New York City lawmakers early Thursday morning approved a $75 billion budget for the fiscal year that begins July 1, which they called “progressive, fiscally responsible and transparent.”
The City Council passed the budget, $5 billion over last year’s spending, after they worked out a deal with Mayor Bill de Blasio that held taxes steady and avoided any layoffs.
The budget largely backs up the liberal campaign promises that helped de Blasio in November become the first
Democrat to capture City Hall in 20 years. It increases spending for education and public housing.
But it does not include the council proposal to hire 1,000 new police officers. Instead, it hires 200 desk officers, freeing up a similar number of police officers to go out on patrol.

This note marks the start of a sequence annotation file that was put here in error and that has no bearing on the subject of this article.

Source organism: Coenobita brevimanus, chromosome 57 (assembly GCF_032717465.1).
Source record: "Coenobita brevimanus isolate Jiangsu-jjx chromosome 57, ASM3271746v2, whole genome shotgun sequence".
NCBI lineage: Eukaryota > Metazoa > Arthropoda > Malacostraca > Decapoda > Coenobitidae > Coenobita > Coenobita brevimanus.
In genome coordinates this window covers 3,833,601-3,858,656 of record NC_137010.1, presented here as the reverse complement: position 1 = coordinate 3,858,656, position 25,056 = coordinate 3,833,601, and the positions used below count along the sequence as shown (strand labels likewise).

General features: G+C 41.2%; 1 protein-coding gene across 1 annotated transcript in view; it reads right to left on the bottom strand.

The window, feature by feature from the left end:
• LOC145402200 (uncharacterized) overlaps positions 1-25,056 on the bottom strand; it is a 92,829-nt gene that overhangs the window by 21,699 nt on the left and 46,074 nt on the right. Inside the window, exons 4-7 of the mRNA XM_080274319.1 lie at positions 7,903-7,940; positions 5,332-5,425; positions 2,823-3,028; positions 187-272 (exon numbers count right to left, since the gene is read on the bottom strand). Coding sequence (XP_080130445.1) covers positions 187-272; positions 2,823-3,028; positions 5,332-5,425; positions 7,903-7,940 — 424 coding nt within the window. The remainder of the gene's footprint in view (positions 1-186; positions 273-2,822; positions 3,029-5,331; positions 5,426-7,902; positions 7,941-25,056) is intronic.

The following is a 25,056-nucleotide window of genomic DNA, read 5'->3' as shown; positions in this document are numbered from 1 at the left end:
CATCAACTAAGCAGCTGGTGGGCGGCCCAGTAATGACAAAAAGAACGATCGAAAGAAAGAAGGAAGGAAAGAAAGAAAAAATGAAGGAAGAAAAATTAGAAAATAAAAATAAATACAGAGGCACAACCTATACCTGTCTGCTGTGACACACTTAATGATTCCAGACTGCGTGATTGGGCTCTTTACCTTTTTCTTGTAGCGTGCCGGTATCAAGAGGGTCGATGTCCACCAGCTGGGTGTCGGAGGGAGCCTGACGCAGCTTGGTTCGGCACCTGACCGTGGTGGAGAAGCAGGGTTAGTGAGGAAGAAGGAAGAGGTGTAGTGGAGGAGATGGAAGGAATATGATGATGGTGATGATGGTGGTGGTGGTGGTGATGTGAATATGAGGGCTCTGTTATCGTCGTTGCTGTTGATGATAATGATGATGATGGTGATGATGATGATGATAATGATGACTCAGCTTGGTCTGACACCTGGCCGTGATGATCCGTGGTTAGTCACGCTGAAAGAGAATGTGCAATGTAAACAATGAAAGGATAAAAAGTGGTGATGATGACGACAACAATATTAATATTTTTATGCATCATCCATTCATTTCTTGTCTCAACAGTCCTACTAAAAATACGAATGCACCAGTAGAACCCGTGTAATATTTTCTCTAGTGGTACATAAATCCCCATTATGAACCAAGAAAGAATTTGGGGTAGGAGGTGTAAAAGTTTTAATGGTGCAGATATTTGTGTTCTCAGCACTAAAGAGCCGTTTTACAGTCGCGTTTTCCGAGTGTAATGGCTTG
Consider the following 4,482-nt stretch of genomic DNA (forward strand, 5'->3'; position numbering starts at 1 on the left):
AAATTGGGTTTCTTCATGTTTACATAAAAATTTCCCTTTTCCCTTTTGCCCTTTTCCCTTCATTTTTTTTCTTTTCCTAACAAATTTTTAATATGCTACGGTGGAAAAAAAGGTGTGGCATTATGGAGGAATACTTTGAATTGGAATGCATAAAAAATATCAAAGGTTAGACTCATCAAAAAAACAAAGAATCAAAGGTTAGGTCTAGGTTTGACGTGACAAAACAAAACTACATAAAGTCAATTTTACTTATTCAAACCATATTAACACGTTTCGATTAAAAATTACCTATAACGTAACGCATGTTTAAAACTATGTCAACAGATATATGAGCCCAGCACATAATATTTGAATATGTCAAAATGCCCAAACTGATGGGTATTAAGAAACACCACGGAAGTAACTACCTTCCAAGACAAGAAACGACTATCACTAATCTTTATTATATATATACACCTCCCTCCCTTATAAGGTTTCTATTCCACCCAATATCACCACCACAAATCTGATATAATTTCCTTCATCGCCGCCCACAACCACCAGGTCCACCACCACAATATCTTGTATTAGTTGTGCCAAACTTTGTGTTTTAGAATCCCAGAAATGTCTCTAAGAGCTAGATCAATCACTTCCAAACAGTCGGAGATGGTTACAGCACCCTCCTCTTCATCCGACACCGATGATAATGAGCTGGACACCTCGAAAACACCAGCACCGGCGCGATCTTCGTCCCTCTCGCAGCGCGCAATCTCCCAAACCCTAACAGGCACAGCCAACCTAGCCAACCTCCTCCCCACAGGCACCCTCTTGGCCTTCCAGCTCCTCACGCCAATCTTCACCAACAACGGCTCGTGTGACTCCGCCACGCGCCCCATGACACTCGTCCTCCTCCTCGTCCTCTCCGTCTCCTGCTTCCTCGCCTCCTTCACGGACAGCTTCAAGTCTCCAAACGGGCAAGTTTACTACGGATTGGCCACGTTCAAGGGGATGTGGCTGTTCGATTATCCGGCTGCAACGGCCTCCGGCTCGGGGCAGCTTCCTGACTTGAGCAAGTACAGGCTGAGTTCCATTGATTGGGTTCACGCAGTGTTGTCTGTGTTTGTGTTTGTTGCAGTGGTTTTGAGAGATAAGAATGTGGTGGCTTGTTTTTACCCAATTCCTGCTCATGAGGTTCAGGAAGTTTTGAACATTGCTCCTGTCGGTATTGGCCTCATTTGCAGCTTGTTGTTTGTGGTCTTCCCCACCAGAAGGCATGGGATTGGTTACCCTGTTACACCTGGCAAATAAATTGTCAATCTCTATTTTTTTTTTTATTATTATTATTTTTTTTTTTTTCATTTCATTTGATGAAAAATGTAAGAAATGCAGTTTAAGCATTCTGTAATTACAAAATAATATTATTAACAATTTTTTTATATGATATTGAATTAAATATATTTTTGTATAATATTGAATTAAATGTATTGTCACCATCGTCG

Lawmakers also created identity cards that residents could get regardless of their immigration status. The measure would add the nation’s biggest city to a growing roster of cities that do so.
The municipal ID cards would be available to all city residents, but they’re aimed largely at helping the estimated 500,000 immigrants living illegally in the city. With the cards, they’d have government ID for some tasks that require it, such as opening a bank account or signing a lease.
The card likely would cost around $10, waived for people who couldn’t afford it.
The council also voted to fund a program that will provide legal representation for all poor city residents who have been detained in the immigration system and are facing deportation, the first such program in the country.
Lawmakers approved $4.9 million for the upcoming fiscal year the program which covers eligible New York City residents appearing in immigration courts in the city or the New Jersey cities of Elizabeth and Newark.